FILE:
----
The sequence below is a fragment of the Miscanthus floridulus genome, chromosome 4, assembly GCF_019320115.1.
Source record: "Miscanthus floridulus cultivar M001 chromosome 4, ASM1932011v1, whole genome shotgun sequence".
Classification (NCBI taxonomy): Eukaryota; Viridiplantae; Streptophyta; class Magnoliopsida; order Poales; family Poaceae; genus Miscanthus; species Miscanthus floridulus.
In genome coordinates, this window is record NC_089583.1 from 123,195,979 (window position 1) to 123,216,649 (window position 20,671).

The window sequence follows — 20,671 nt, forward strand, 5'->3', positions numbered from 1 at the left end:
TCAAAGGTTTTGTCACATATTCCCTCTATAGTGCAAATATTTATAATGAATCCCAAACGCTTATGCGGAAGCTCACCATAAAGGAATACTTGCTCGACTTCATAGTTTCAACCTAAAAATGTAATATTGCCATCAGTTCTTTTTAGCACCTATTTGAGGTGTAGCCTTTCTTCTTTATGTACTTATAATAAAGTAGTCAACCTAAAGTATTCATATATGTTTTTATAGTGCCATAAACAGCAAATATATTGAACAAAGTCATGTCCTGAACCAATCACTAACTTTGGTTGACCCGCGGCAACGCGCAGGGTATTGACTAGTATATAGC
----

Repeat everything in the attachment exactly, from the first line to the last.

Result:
The sequence below is a fragment of the Miscanthus floridulus genome, chromosome 4, assembly GCF_019320115.1.
Source record: "Miscanthus floridulus cultivar M001 chromosome 4, ASM1932011v1, whole genome shotgun sequence".
Classification (NCBI taxonomy): Eukaryota; Viridiplantae; Streptophyta; class Magnoliopsida; order Poales; family Poaceae; genus Miscanthus; species Miscanthus floridulus.
In genome coordinates, this window is record NC_089583.1 from 123,195,979 (window position 1) to 123,216,649 (window position 20,671).

The window sequence follows — 20,671 nt, forward strand, 5'->3', positions numbered from 1 at the left end:
TCAAAGGTTTTGTCACATATTCCCTCTATAGTGCAAATATTTATAATGAATCCCAAACGCTTATGCGGAAGCTCACCATAAAGGAATACTTGCTCGACTTCATAGTTTCAACCTAAAAATGTAATATTGCCATCAGTTCTTTTTAGCACCTATTTGAGGTGTAGCCTTTCTTCTTTATGTACTTATAATAAAGTAGTCAACCTAAAGTATTCATATATGTTTTTATAGTGCCATAAACAGCAAATATATTGAACAAAGTCATGTCCTGAACCAATCACTAACTTTGGTTGACCCGCGGCAACGCGCAGGGTATTGACTAGTATATAGC